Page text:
As Labor Day weekend comes to a close, so too will expanded unemployment benefits for millions of people across the country.
The pandemic-tethered benefits were extended by the Biden administration in March as part of President Joe Biden’s American Rescue Plan and Republicans soon began crying foul as more people got vaccinated yet shortages in the labor market increased. The GOP and some economists say that the shortages have worsened because workers have opted to live off the benefits rather than find employment.
The programs that are ending include one that extended the length of regular unemployment benefits, the Pandemic Unemployment Assistance program, which covered some 4.2 million self-employed and gig workers who don’t qualify for regular benefits, and supplemental federal benefits that added $300 on to whatever unemployment states were offering.
The $300 payments stacked on top of state benefits made it so that, in some instances, people could receive much more money by being unemployed than they would working at a minimum-wage job.
The national average of statewide unemployment insurance before the pandemic was $387 per week, meaning some unemployed people in the United States were bringing in $687 per week on average with the $300 expansion — that equates to a $17.17 hourly wage, more than double the federal minimum wage.
The cessation of the expanded programs will largely affect those in states run by Democrats, as more than two dozen states, mostly with Republican governors, have already ended the benefits early in an effort to encourage people to find jobs.
The end of the benefits comes just after the August jobs report was released on Friday. The report fell far short of expectations and added to Republican criticism that there is a major labor shortage and the economy is not recovering from its pandemic-induced slump as robustly as it should be.
The economy added just 235,000 new jobs in August, much fewer than the 750,000 that economists had projected.
Rep. Kevin Brady, the ranking Republican on the Ways and Means Committee, told the Washington Examiner during a Friday interview that he was not surprised by the weaker-than-anticipated results.
“President Biden has effectively created a workerless recovery,” the Texas Republican said. “Our businesses are fighting to fill jobs and families are struggling with rising prices.”
Brady said that payments were keeping workers on the sidelines, and because Texas ended the benefits early, he said, his office is seeing an uptick in people applying, interviewing, and showing up for jobs.
Goldman Sachs released an analysis that concluded some 1.5 million people will be prompted to take jobs by the end of the year because of the Labor Day conclusion of the federal expanded unemployment benefits.
Goldman Sachs also projected that if the entire country had ended the benefits prematurely, July would have seen 400,000 more filled jobs.
Similarly, a comprehensive study released late last month by Arindrajit Dube, a University of Massachusetts economist, along with other researchers, did find modest increases in employment in states that prematurely terminated benefits. The researchers examined 22 states that had cut off the pandemic benefits in June and found that ending the expanded unemployment perks increased employment by 4.4%.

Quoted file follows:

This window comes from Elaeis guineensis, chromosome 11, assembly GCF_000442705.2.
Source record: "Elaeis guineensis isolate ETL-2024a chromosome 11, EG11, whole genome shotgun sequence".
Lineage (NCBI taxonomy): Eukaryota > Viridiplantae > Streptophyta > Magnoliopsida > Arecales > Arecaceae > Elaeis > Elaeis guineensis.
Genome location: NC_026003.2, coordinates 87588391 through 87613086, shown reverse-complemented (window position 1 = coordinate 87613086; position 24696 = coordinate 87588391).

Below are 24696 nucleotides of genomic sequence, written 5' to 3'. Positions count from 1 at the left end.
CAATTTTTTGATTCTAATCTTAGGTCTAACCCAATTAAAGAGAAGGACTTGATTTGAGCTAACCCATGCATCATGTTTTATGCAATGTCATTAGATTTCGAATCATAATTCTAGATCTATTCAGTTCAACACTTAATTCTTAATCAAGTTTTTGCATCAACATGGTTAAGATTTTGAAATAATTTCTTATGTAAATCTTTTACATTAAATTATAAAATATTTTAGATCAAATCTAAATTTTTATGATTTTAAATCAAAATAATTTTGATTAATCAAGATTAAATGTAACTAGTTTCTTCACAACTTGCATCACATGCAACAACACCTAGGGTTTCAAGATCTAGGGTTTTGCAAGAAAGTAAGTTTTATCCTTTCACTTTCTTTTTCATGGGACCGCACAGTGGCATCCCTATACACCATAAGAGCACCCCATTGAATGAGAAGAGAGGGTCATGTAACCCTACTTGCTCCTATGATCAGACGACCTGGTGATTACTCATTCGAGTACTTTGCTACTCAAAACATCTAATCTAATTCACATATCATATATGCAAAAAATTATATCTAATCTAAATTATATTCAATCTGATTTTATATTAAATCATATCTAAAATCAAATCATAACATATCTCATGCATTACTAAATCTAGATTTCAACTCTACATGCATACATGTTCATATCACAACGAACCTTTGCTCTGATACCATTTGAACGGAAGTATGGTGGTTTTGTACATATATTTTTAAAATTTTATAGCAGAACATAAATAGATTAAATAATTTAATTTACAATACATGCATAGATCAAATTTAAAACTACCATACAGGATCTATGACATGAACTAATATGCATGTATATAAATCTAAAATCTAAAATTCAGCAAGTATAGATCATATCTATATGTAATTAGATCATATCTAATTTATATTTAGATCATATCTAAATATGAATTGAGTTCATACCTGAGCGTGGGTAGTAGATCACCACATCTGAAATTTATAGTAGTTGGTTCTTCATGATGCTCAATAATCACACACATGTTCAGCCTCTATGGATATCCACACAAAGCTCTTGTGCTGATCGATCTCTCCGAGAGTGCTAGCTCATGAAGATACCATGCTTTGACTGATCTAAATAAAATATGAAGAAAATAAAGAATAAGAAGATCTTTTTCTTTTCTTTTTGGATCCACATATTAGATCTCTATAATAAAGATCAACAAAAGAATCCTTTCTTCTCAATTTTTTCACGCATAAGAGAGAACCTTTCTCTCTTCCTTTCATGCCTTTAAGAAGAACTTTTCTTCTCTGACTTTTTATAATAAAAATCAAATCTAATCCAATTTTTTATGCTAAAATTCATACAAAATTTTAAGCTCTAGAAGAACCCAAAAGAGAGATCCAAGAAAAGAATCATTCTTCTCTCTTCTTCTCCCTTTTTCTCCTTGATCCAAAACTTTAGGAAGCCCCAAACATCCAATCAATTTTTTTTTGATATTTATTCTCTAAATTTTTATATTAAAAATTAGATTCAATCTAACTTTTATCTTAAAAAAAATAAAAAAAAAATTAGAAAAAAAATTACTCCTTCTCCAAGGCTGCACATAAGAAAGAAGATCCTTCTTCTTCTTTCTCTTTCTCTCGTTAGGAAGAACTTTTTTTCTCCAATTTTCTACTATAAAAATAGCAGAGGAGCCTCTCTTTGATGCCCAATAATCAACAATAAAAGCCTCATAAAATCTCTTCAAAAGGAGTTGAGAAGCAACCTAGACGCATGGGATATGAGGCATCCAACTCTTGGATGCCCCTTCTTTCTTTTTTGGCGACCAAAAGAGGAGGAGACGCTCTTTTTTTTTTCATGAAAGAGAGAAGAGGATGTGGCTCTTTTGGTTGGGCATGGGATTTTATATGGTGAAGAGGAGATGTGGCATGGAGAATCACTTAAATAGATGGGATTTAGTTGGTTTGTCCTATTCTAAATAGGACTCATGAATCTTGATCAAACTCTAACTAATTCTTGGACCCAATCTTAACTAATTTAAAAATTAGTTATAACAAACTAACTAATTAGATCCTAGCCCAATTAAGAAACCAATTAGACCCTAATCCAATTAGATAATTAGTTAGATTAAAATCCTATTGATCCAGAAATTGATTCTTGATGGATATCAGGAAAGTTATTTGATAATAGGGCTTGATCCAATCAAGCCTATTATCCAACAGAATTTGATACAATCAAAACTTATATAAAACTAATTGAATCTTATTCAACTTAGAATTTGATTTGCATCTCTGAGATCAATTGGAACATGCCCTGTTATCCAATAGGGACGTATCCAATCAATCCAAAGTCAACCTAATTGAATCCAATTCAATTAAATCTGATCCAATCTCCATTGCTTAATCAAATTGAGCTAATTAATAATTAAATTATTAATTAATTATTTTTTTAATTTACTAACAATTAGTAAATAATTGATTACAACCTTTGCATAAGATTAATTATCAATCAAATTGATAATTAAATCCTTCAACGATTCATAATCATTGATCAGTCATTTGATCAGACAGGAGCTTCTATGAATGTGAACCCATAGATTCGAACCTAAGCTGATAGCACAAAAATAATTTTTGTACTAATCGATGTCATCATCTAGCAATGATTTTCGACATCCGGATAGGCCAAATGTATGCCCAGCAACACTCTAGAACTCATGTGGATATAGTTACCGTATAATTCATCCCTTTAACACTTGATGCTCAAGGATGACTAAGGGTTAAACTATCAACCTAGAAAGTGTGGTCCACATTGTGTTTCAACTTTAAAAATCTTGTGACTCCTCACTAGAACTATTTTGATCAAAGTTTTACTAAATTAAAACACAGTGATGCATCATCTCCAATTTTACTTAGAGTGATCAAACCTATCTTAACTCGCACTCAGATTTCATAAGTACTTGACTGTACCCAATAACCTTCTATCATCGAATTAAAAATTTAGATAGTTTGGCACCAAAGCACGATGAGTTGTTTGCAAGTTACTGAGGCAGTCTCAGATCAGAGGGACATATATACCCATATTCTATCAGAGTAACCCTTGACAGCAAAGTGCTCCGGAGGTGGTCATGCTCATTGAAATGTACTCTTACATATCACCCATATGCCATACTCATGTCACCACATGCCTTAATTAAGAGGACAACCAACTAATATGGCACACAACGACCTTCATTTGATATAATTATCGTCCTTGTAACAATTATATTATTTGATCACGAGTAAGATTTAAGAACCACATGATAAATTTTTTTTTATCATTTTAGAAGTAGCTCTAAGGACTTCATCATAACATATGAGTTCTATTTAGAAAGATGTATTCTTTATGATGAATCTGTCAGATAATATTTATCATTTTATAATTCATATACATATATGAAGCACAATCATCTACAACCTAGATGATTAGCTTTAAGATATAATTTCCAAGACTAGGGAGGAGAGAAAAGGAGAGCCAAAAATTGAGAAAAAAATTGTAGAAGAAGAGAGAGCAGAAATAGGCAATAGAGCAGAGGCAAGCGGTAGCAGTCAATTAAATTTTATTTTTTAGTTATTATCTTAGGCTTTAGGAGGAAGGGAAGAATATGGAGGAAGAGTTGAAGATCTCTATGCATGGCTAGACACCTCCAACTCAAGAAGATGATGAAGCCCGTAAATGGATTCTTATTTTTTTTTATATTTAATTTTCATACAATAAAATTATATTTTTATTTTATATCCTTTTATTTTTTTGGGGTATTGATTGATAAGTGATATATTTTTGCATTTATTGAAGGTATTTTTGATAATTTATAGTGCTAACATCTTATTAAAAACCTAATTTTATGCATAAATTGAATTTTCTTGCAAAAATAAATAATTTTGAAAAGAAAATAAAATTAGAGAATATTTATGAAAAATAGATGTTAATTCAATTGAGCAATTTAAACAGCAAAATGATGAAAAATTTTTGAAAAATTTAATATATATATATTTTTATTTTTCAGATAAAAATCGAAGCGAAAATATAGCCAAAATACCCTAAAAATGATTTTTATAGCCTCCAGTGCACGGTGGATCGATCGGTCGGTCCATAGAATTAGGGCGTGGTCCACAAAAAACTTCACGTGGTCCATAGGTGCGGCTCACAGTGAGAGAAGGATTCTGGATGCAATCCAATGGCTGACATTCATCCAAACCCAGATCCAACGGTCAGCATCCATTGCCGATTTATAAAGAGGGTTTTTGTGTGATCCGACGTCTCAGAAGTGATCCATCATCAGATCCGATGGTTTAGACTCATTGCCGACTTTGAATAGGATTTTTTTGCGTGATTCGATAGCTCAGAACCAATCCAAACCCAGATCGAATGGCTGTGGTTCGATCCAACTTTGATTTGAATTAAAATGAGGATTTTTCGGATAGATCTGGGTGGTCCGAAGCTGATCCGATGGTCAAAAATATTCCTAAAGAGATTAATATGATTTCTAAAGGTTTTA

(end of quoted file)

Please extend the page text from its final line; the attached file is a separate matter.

It also found that it decreased unemployment insurance recipiency among those who were unemployed and receiving benefits in April by 35%.
Despite that, Dube said that the study revealed the notion that removing the benefits would unleash a torrent of job applications was overblown.
“The idea was that there were lots of jobs — it was just that people weren’t looking. That was the narrative,” he told the New York Times. “I don’t think that story holds up.”
A recent Wall Street Journal analysis of Labor Department data found that nonfarm payrolls rose 1.37% from April to July in the states that retained the benefits compared to 1.33% in those that ended the benefits early.
During a phone call with the Washington Examiner, former Secretary of Labor Elaine Chao said the cessation of benefits should have a positive effect on the job market because it will encourage some people to reenter the labor market and try to attain employment again.
“We all want good-paying jobs, better jobs, and more jobs, but when the government incentives are to the contrary or persuading people to stay home because it’s more lucrative for them, that’s a rational decision,” she said. “Work is good, it gives us purpose, it gives us dignity, and it increases our self-esteem.”
With the conclusion of the expanded unemployment insurance, some Republicans are now eyeing another factor that they believe could be keeping jobs at bay — the expanded child tax credit .
As part of the COVID-19 relief package, Democrats expanded the child tax credit by increasing the money that families received from up to $2,000 per child to $3,600 for children under 6 years old and $3,000 for older children. The biggest change, though, was that even a parent who was not working and had zero income could get the entire sum of the Democratic expansion, a move Republicans say is akin to welfare without work.
The system also switched to providing families with monthly payments, usually disbursed by the government via direct deposit. The first round of payments began going out in mid-July.
Brady said that about a month ago his office began to start hearing from businesses in his district who complained that the revamped child tax credits were hitting bank accounts and causing workers to leave their jobs.
It will remain to be seen to what extent the cutoff of the expanded unemployment benefits will have on the job market, but the U.S. will likely get its first glimpse when the September jobs report is released on Oct. 8.